Mexico mops up after Hurricane Patricia; 'nature was kind,' official says

A person sits in a car by a felled tree in Melaque, Mexico, Oct. 24. Hurricane Patricia made landfall Oct. 23 along its Pacific Coast with Category 5 strength, but left surprising little damage and few deaths. (CNS photo/Edgard Garrido, Reuters)

Mexico City — Mexico is mopping up after Hurricane Patricia hit its Pacific Coast with Category 5 strength, but left surprising little damage and few deaths, given the severity of the storm.

An official with Caritas Mexico, the church's charitable arm, says the storm left a mess in parts of the dioceses serving the western states of Colima, Jalisco and Nayarit with flooding and property damage, but mostly impacted small settlements and rural areas -- which were being provided with assistance from parishes diocesan collections.

"The evaluation that they're doing at this time says that there is not a crisis situation," said Jose Luis Lopez, director of emergency responses for Caritas Mexico, relaying information provided by local Caritas chapters.

The aftermath came as a relief for Mexico, which was bracing for the worst. Hurricane Patricia was predicted to bring unprecedented destruction. It also showed the country's capability in responding to strong storms -- which crash both coasts frequently -- especially as experts say climate change is likely to cause more intense hurricanes with increased frequency.

"What has surprised us was the rapid increase (in the storm) to the point it reached Category 5 strength," Lopez said.

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Hurricane Patricia escalated into a Category 5 hurricane as it moved over warm waters in the Pacific, packing winds of more than 200 miles per hour and making landfall Friday in the evening hours. It was expected to dump up to 12 inches of rain on coastal communities and more as it moved inland.

Lopez credited a quick response by the government and civil protection officials, who issued warnings, opened shelters for those seeking safety and prepared clean-up plans. He also credited citizens, who haven't always acted with urgency in times of crisis and sometimes stay put due to fears of losing their few possessions to either floods or looters.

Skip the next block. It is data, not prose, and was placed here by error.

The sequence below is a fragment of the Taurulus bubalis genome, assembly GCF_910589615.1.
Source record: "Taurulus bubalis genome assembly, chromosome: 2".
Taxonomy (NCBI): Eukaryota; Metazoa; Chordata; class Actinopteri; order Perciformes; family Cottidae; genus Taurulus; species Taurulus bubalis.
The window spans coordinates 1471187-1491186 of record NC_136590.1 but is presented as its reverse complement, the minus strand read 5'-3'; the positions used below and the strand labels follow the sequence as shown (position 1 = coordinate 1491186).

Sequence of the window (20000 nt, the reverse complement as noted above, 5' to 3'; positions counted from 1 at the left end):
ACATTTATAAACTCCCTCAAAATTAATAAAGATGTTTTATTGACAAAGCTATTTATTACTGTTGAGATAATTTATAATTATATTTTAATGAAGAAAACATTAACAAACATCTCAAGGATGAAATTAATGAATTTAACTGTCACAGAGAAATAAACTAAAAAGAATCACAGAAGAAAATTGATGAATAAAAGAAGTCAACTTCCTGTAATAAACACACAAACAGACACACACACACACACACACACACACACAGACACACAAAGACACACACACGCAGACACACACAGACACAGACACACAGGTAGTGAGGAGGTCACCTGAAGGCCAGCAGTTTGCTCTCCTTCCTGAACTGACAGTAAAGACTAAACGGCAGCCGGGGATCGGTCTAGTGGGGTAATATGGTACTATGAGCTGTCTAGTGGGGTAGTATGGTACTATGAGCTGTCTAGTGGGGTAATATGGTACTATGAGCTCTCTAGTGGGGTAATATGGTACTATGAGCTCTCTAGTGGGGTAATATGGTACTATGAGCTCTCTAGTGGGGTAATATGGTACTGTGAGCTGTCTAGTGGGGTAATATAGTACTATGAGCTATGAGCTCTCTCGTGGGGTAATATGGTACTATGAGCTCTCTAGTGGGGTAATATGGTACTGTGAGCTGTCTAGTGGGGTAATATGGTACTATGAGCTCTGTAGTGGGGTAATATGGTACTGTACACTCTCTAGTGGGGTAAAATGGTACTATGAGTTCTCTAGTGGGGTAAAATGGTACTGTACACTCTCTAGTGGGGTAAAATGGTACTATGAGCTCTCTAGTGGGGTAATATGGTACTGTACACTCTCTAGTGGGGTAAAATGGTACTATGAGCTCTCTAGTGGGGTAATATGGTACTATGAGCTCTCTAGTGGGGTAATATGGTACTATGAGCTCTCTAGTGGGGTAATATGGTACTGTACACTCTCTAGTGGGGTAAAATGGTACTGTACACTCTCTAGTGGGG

"In general, we see a population paying attention to warnings," Lopez said.

"As Catholics, as people of faith, we see a population that was praying," he added.

The storm struck Mexico as one of the strongest hurricanes ever registered in the Western Hemisphere, but it avoided populated areas by arriving in a region between Manzanillo and Puerto Vallarta known as the Costa Alegre. It also quickly lost strength as it hit the Sierra Madre.

"Nature was kind," said Gerardo Ruiz Esparza, communications and transportation minister. "It made the hurricane go straight into the mountain."

The newspaper La Jornada reported the storm's strongest winds were concentrated in a band about 30 miles wide -- much narrower than previous monster storms.

More people also paid attention to the government warnings than in past problematic storms, said Fr. Rafael Rico, director of Caritas in the diocese of Autlan, which includes the coastal communities where Hurricane Patricia made landfall.

Diocesan priests said the storm hit hardest in poor communities sustained by fishing, coconut groves and banana groves, and that those with the least lost the most as their homes were unable to withstand the strong winds.

"There are poor families that have lost everything," said Rico, adding that relief supplies gathered from a Sunday collection would be delivered within two days.

Pope Francis published an encyclical earlier this year urging care for the environment and action on climate change. It's a call Lopez says Caritas in Mexico is taking seriously.

"There are issues here that have to do with climate change," he said.

"We're aware that these phenomena, with incredible variation in so little time" -- like Hurricane Patricia rapidly reaching Category 5 status -- "have to do with a situation of change, which we cannot ignore."

"This situation should make us more attentive because we live in areas where hurricanes occur," Rico added.

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